Be Kind to Myself
I was frustrated with my inabilities. I could not play with our young children – I could not support Joan – at times, I could not even work caring for all that was under my responsibility. I could not plan for anything because I never knew how well I would be. Even after a number of years of the journey with this illness, I could still wake one day and have the strength to work well with the energy to flourish – on plenty of other days – I would wake with no energy and no capacity.
I had to learn to speak well to myself – change the record as it were. I learned that the inner voice is really important and what you say to yourself, in your mind, has a big impact on the rest of your life. I learned to be less hard on myself – to speak better, Scriptural things into my own life; to be gentle with my body looking after it with care and consideration, and treating it as a fragile part of me.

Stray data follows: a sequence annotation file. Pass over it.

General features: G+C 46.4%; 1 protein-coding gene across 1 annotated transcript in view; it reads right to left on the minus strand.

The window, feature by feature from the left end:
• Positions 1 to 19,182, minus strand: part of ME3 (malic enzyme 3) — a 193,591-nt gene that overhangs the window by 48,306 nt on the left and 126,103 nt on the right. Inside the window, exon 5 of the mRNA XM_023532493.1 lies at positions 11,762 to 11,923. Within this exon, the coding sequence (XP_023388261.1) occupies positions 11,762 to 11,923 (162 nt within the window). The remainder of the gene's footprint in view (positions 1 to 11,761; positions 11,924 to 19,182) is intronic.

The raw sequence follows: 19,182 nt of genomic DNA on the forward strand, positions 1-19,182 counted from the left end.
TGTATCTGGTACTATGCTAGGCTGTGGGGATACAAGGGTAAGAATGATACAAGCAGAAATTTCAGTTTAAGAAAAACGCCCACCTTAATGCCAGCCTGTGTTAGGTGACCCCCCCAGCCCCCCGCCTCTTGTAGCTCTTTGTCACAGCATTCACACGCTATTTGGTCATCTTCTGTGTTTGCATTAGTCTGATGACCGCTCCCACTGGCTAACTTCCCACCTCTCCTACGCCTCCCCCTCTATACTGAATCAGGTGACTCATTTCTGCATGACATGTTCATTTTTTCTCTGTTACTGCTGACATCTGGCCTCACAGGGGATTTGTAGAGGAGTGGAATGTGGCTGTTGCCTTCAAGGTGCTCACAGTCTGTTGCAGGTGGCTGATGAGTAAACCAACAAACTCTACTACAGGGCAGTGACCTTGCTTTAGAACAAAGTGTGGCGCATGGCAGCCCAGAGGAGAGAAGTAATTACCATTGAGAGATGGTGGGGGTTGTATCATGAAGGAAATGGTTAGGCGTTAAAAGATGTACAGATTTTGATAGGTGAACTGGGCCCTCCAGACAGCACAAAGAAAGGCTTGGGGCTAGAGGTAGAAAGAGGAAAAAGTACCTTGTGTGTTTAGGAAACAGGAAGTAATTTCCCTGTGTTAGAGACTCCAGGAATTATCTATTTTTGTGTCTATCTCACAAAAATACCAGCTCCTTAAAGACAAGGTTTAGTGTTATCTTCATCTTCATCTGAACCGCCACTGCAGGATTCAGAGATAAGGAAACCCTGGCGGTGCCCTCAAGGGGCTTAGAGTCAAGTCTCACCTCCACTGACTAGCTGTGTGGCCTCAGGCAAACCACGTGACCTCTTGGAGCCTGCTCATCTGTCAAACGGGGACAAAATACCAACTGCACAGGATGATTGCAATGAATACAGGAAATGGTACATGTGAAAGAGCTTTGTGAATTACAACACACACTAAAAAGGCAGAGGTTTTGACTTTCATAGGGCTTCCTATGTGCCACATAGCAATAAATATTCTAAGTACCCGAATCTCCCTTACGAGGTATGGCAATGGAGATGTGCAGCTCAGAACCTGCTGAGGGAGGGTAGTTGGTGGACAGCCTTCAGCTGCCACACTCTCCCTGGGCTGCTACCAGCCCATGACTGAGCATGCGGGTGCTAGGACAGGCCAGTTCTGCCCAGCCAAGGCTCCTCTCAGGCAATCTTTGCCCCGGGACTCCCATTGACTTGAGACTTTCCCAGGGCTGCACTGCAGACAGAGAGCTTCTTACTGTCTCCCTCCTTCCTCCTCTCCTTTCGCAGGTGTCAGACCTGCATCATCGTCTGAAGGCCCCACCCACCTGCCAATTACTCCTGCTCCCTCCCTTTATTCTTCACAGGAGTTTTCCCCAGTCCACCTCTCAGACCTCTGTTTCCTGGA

It is a big part of me, but not all of me. I am spirit, soul and body. I had to learn how to truly love myself drawing upon the love God has for me in Christ. All of these lessons, God taught me, and is still teaching me.
Ministry Was All That Was Left
In 1997, after my initial illness led to the debilitating aftermath, a remarkable thing began to happen. I don’t know from where, but people started to ask me to pray for them and minister to them. I was physically broken, yet God saw me as spiritually available. Time and again I would minister and pray with people I never met before, sometimes along with another person and sometimes alone. They would come or I would be invited to go and pray with them. God did some amazing things – He is so wonderful; and yet, I would be praying while completely broken physically myself, but oh so strong spiritually because of His wonderful Spirit.